The Toucan and the cluster

It may be famous for hosting spectacular sights such as the Tucana Dwarf Galaxy and 47 Tucanae (heic1510), the second brightest globular cluster in the night sky, but the southern constellation of Tucana (The Toucan) also possesses a variety of unsung cosmic beauties.

One such beauty is NGC 299, an open star cluster located within the Small Magellanic Cloud just under 200 000 light-years away. Open clusters such as this are collections of stars weakly bound by the shackles of gravity, all of which formed from the same massive molecular cloud of gas and dust. Because of this, all the stars have the same age and composition, but vary in their mass because they formed at different positions within the cloud.

This unique property not only ensures a spectacular sight when viewed through a sophisticated instrument attached to a telescope such as Hubble’s Advanced Camera for Surveys, but gives astronomers a cosmic laboratory in which to study the formation and evolution of stars — a process that is thought to depend strongly on a star’s mass.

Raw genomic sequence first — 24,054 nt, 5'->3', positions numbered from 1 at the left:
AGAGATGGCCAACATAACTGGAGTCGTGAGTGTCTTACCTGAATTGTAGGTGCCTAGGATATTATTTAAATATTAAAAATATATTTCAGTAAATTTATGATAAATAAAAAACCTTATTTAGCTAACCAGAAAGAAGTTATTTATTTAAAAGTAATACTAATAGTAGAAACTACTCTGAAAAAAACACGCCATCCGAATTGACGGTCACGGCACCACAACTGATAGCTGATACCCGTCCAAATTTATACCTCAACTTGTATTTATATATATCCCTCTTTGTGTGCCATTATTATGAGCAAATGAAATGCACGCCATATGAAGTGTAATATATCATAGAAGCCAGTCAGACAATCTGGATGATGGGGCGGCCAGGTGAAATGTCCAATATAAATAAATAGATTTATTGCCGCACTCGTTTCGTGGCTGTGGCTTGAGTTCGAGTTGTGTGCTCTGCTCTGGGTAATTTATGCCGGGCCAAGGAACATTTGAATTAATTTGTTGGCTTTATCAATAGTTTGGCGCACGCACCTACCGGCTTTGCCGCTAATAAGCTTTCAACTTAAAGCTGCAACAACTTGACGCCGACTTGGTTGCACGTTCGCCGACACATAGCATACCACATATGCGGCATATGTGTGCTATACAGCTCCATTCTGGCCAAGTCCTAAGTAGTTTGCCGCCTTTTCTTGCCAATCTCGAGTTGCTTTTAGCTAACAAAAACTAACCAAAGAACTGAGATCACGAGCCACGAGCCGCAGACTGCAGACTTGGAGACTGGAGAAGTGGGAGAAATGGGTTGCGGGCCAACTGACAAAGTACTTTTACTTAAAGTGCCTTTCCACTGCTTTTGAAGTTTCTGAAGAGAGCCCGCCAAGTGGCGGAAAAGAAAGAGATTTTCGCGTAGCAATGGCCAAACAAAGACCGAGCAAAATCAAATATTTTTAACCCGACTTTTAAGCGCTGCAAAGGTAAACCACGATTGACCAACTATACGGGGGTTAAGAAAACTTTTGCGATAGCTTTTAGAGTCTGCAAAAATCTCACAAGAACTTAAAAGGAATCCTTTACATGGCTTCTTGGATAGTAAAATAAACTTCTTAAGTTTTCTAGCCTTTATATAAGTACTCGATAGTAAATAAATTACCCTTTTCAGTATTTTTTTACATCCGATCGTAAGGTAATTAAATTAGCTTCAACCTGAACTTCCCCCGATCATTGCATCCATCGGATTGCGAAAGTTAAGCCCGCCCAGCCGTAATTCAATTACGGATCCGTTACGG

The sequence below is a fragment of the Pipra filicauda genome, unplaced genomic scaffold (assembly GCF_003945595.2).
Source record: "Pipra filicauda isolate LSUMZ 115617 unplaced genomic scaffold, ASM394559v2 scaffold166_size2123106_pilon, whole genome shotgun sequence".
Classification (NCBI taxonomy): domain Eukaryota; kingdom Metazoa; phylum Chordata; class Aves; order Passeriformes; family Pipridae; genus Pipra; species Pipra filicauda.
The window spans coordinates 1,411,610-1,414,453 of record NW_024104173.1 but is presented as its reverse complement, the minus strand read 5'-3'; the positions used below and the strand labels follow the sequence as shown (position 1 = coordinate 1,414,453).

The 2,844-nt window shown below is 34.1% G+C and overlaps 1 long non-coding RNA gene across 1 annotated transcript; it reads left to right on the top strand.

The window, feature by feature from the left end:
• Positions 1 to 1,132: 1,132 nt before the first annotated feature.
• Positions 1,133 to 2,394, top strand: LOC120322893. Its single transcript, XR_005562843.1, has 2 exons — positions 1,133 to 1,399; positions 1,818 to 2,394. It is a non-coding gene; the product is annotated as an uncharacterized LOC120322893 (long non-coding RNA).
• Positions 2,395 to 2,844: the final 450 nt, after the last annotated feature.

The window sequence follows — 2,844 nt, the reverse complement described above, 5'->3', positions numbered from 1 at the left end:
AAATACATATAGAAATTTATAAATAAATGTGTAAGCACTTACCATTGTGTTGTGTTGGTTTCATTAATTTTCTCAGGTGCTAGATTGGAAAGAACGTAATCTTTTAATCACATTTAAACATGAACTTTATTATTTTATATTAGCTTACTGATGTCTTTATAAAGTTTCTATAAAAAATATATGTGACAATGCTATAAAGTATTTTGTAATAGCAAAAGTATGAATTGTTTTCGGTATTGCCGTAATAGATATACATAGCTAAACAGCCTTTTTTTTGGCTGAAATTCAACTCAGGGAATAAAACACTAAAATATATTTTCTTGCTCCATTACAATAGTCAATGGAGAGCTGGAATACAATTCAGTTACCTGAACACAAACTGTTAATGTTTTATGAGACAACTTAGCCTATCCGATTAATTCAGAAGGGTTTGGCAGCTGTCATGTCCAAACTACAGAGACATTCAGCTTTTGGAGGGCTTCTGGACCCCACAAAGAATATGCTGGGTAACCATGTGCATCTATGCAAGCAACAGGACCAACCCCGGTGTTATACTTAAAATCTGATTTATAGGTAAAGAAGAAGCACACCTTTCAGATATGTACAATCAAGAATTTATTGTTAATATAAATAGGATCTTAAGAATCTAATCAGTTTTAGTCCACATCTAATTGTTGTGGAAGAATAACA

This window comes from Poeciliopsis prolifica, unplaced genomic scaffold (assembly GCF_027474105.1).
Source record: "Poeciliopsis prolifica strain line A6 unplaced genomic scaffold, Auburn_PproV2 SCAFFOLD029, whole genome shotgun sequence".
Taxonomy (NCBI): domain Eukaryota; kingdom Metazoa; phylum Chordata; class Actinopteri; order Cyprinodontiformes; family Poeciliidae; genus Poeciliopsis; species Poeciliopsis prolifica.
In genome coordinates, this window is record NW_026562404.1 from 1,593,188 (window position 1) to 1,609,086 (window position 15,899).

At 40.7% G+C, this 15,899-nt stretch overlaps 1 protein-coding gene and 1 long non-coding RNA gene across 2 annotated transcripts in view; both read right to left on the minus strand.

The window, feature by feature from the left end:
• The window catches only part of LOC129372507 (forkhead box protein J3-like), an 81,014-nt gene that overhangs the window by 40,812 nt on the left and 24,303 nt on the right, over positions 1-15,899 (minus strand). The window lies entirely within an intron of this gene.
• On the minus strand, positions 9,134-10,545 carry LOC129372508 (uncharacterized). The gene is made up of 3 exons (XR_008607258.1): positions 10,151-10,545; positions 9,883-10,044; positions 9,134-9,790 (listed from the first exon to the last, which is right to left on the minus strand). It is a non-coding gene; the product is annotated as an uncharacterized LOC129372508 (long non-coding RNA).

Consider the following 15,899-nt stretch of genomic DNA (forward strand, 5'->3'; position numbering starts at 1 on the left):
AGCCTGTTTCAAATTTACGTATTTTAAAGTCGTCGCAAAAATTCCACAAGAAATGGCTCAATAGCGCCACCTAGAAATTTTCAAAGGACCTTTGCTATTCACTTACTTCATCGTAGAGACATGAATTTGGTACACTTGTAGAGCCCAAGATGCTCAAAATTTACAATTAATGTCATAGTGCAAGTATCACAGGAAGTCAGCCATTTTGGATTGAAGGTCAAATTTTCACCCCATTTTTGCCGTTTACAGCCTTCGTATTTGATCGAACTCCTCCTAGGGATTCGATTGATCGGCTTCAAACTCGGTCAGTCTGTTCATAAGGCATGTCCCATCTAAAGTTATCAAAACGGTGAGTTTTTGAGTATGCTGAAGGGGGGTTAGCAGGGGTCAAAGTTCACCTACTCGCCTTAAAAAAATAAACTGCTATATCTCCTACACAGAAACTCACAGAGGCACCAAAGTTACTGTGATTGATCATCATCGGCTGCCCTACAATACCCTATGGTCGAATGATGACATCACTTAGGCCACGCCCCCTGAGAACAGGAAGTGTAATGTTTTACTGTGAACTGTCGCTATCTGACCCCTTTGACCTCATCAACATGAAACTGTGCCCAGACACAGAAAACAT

Credit:

ESA/Hubble & NASA

About the Image

Id:potw1642a
Type:Observation
Release date:17 October 2016, 06:00
Size:2453 x 1807 px

About the Object

Name:NGC 299
Type:Milky Way : Star : Grouping : Cluster : Open
Distance:200000 light years
Constellation:Tucana
Category:Star Clusters

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1.9 MB
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399.9 KB

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442.4 KB
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666.9 KB
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936.5 KB
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1.4 MB

Coordinates

Position (RA):0 53 24.35
Position (Dec):-72° 11' 49.67"
Field of view:2.04 x 1.51 arcminutes
Orientation:North is 29.1° left of vertical

Colours & filters

BandWavelengthTelescope
Optical
V
555 nm Hubble Space Telescope
ACS
Infrared
I
814 nm Hubble Space Telescope
ACS
Optical
V
555 nm Hubble Space Telescope
ACS
Infrared
I
814 nm Hubble Space Telescope
ACS

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